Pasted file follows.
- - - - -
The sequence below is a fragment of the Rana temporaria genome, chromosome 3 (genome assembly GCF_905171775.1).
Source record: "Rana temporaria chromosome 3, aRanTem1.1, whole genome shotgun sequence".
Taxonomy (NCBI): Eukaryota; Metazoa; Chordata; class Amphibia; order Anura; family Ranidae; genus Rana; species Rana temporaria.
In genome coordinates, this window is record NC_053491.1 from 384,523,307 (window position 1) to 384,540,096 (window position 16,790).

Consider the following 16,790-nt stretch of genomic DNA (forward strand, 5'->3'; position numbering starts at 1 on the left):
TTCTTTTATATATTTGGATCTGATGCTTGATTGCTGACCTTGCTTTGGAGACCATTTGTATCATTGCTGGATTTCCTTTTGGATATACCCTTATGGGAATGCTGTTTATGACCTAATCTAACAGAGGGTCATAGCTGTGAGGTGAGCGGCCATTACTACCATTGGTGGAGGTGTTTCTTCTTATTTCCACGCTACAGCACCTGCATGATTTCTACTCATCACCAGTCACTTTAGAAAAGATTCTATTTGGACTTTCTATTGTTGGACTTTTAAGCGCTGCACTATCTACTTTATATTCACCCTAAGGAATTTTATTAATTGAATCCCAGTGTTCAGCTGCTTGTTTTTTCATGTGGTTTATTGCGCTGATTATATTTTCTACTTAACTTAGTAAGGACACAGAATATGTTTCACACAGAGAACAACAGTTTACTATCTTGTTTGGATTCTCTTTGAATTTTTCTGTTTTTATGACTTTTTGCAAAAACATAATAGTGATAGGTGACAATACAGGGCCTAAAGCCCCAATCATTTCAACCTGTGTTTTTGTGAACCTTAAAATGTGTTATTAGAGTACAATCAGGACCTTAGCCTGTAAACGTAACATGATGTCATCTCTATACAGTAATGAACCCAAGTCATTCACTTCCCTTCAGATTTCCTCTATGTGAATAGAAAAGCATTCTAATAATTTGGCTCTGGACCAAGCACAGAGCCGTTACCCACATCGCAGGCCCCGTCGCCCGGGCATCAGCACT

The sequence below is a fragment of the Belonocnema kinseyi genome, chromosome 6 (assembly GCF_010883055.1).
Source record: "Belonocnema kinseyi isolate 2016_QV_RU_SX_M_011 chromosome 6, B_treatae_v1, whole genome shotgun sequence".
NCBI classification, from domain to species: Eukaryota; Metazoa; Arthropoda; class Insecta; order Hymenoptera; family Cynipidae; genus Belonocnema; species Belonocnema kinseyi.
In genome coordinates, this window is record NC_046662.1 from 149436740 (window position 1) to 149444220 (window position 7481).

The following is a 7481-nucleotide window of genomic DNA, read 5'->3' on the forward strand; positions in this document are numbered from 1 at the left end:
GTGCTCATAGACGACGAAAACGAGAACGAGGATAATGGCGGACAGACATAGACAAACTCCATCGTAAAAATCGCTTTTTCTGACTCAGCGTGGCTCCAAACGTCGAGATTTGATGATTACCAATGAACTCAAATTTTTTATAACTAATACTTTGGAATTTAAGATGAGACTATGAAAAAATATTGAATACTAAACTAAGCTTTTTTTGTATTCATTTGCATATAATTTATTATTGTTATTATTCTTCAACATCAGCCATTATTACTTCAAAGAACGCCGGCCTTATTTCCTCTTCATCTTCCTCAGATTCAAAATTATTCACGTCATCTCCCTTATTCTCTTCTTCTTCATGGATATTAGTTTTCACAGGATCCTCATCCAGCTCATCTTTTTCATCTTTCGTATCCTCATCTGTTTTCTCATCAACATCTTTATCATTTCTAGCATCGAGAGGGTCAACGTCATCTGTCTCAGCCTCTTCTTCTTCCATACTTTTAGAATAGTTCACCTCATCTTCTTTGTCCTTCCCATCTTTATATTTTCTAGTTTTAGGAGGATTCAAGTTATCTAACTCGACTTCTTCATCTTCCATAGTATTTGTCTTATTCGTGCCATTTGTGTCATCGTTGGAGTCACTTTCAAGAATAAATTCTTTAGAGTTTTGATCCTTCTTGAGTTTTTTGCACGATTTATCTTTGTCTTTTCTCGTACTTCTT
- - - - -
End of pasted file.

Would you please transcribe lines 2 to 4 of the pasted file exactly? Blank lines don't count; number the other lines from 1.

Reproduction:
Source record: "Rana temporaria chromosome 3, aRanTem1.1, whole genome shotgun sequence".
Taxonomy (NCBI): Eukaryota; Metazoa; Chordata; class Amphibia; order Anura; family Ranidae; genus Rana; species Rana temporaria.
In genome coordinates, this window is record NC_053491.1 from 384,523,307 (window position 1) to 384,540,096 (window position 16,790).